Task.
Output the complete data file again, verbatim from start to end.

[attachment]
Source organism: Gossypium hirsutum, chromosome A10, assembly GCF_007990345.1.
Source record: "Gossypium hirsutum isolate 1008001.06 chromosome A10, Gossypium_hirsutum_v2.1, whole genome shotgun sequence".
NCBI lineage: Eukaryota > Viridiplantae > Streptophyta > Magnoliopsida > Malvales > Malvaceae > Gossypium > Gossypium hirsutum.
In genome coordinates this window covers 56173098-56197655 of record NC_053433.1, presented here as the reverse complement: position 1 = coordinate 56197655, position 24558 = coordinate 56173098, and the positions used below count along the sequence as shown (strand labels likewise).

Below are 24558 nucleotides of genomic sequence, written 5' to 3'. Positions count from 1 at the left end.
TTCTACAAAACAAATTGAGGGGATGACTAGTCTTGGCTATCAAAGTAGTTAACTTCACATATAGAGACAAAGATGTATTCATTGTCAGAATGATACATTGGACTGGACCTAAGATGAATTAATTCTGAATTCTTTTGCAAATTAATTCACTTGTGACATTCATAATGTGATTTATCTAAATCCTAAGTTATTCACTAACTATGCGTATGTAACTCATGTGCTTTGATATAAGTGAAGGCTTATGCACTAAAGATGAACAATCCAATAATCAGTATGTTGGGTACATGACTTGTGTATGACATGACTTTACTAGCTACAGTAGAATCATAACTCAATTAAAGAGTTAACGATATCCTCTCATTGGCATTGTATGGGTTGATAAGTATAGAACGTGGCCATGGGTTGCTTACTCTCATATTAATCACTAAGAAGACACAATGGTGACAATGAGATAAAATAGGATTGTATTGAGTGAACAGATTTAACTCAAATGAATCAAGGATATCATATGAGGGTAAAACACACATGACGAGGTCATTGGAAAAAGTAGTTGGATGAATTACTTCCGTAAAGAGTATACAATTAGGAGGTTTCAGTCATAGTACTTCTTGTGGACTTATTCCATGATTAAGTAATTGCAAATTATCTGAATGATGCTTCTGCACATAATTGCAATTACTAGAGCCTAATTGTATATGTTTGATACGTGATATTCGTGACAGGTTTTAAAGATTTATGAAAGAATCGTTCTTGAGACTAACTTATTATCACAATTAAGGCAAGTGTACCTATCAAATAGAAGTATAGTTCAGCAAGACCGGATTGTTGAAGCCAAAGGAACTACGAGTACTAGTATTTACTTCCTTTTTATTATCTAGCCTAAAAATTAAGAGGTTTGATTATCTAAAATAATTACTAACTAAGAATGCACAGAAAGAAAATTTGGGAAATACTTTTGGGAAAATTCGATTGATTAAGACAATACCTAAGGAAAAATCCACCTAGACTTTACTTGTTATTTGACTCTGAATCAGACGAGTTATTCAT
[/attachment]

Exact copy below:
Source organism: Gossypium hirsutum, chromosome A10, assembly GCF_007990345.1.
Source record: "Gossypium hirsutum isolate 1008001.06 chromosome A10, Gossypium_hirsutum_v2.1, whole genome shotgun sequence".
NCBI lineage: Eukaryota > Viridiplantae > Streptophyta > Magnoliopsida > Malvales > Malvaceae > Gossypium > Gossypium hirsutum.
In genome coordinates this window covers 56173098-56197655 of record NC_053433.1, presented here as the reverse complement: position 1 = coordinate 56197655, position 24558 = coordinate 56173098, and the positions used below count along the sequence as shown (strand labels likewise).

Below are 24558 nucleotides of genomic sequence, written 5' to 3'. Positions count from 1 at the left end.
TTCTACAAAACAAATTGAGGGGATGACTAGTCTTGGCTATCAAAGTAGTTAACTTCACATATAGAGACAAAGATGTATTCATTGTCAGAATGATACATTGGACTGGACCTAAGATGAATTAATTCTGAATTCTTTTGCAAATTAATTCACTTGTGACATTCATAATGTGATTTATCTAAATCCTAAGTTATTCACTAACTATGCGTATGTAACTCATGTGCTTTGATATAAGTGAAGGCTTATGCACTAAAGATGAACAATCCAATAATCAGTATGTTGGGTACATGACTTGTGTATGACATGACTTTACTAGCTACAGTAGAATCATAACTCAATTAAAGAGTTAACGATATCCTCTCATTGGCATTGTATGGGTTGATAAGTATAGAACGTGGCCATGGGTTGCTTACTCTCATATTAATCACTAAGAAGACACAATGGTGACAATGAGATAAAATAGGATTGTATTGAGTGAACAGATTTAACTCAAATGAATCAAGGATATCATATGAGGGTAAAACACACATGACGAGGTCATTGGAAAAAGTAGTTGGATGAATTACTTCCGTAAAGAGTATACAATTAGGAGGTTTCAGTCATAGTACTTCTTGTGGACTTATTCCATGATTAAGTAATTGCAAATTATCTGAATGATGCTTCTGCACATAATTGCAATTACTAGAGCCTAATTGTATATGTTTGATACGTGATATTCGTGACAGGTTTTAAAGATTTATGAAAGAATCGTTCTTGAGACTAACTTATTATCACAATTAAGGCAAGTGTACCTATCAAATAGAAGTATAGTTCAGCAAGACCGGATTGTTGAAGCCAAAGGAACTACGAGTACTAGTATTTACTTCCTTTTTATTATCTAGCCTAAAAATTAAGAGGTTTGATTATCTAAAATAATTACTAACTAAGAATGCACAGAAAGAAAATTTGGGAAATACTTTTGGGAAAATTCGATTGATTAAGACAATACCTAAGGAAAAATCCACCTAGACTTTACTTGTTATTTGACTCTGAATCAGACGAGTTATTCAT